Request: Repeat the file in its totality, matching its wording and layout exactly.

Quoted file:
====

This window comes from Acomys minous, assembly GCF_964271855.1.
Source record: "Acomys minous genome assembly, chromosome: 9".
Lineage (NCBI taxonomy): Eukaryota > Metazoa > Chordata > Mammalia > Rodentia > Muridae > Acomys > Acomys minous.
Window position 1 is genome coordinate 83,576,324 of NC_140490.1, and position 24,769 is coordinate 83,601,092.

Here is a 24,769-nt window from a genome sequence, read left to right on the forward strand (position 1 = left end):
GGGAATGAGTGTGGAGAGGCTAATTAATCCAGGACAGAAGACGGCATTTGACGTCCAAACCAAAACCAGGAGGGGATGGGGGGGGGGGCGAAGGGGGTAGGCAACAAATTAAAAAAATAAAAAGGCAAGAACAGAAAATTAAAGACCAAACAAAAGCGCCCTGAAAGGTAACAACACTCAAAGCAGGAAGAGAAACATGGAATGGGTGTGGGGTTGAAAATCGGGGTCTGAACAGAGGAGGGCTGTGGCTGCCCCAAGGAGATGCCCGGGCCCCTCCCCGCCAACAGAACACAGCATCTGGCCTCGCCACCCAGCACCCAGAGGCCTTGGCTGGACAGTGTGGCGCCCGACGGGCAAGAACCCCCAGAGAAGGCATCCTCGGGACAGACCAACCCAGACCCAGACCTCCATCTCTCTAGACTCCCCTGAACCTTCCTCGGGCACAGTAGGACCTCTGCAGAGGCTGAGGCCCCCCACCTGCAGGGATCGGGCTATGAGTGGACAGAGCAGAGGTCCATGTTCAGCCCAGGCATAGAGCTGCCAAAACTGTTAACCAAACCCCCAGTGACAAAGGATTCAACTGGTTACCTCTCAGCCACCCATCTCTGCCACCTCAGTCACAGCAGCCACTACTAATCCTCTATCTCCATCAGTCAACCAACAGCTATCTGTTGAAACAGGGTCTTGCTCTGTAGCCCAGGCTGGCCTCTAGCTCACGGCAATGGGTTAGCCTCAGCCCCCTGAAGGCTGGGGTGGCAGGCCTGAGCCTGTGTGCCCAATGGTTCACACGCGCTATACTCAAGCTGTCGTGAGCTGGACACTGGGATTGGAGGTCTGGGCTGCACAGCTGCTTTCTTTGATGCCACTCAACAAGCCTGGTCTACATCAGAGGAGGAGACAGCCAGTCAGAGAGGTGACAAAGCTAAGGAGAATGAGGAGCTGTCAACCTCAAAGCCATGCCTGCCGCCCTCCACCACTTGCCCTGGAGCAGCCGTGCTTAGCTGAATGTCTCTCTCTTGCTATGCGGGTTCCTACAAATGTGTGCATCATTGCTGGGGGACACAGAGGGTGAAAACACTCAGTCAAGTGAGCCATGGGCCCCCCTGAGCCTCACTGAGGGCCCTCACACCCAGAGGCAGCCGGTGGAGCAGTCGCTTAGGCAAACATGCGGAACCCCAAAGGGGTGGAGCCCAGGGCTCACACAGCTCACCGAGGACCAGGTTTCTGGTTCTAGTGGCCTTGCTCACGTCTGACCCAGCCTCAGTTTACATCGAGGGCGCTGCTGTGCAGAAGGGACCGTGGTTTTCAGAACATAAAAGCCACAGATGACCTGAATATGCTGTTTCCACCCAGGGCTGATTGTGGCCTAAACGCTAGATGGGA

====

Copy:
This window comes from Acomys minous, assembly GCF_964271855.1.
Source record: "Acomys minous genome assembly, chromosome: 9".
Lineage (NCBI taxonomy): Eukaryota > Metazoa > Chordata > Mammalia > Rodentia > Muridae > Acomys > Acomys minous.
Window position 1 is genome coordinate 83,576,324 of NC_140490.1, and position 24,769 is coordinate 83,601,092.

Here is a 24,769-nt window from a genome sequence, read left to right on the forward strand (position 1 = left end):
GGGAATGAGTGTGGAGAGGCTAATTAATCCAGGACAGAAGACGGCATTTGACGTCCAAACCAAAACCAGGAGGGGATGGGGGGGGGGGCGAAGGGGGTAGGCAACAAATTAAAAAAATAAAAAGGCAAGAACAGAAAATTAAAGACCAAACAAAAGCGCCCTGAAAGGTAACAACACTCAAAGCAGGAAGAGAAACATGGAATGGGTGTGGGGTTGAAAATCGGGGTCTGAACAGAGGAGGGCTGTGGCTGCCCCAAGGAGATGCCCGGGCCCCTCCCCGCCAACAGAACACAGCATCTGGCCTCGCCACCCAGCACCCAGAGGCCTTGGCTGGACAGTGTGGCGCCCGACGGGCAAGAACCCCCAGAGAAGGCATCCTCGGGACAGACCAACCCAGACCCAGACCTCCATCTCTCTAGACTCCCCTGAACCTTCCTCGGGCACAGTAGGACCTCTGCAGAGGCTGAGGCCCCCCACCTGCAGGGATCGGGCTATGAGTGGACAGAGCAGAGGTCCATGTTCAGCCCAGGCATAGAGCTGCCAAAACTGTTAACCAAACCCCCAGTGACAAAGGATTCAACTGGTTACCTCTCAGCCACCCATCTCTGCCACCTCAGTCACAGCAGCCACTACTAATCCTCTATCTCCATCAGTCAACCAACAGCTATCTGTTGAAACAGGGTCTTGCTCTGTAGCCCAGGCTGGCCTCTAGCTCACGGCAATGGGTTAGCCTCAGCCCCCTGAAGGCTGGGGTGGCAGGCCTGAGCCTGTGTGCCCAATGGTTCACACGCGCTATACTCAAGCTGTCGTGAGCTGGACACTGGGATTGGAGGTCTGGGCTGCACAGCTGCTTTCTTTGATGCCACTCAACAAGCCTGGTCTACATCAGAGGAGGAGACAGCCAGTCAGAGAGGTGACAAAGCTAAGGAGAATGAGGAGCTGTCAACCTCAAAGCCATGCCTGCCGCCCTCCACCACTTGCCCTGGAGCAGCCGTGCTTAGCTGAATGTCTCTCTCTTGCTATGCGGGTTCCTACAAATGTGTGCATCATTGCTGGGGGACACAGAGGGTGAAAACACTCAGTCAAGTGAGCCATGGGCCCCCCTGAGCCTCACTGAGGGCCCTCACACCCAGAGGCAGCCGGTGGAGCAGTCGCTTAGGCAAACATGCGGAACCCCAAAGGGGTGGAGCCCAGGGCTCACACAGCTCACCGAGGACCAGGTTTCTGGTTCTAGTGGCCTTGCTCACGTCTGACCCAGCCTCAGTTTACATCGAGGGCGCTGCTGTGCAGAAGGGACCGTGGTTTTCAGAACATAAAAGCCACAGATGACCTGAATATGCTGTTTCCACCCAGGGCTGATTGTGGCCTAAACGCTAGATGGGA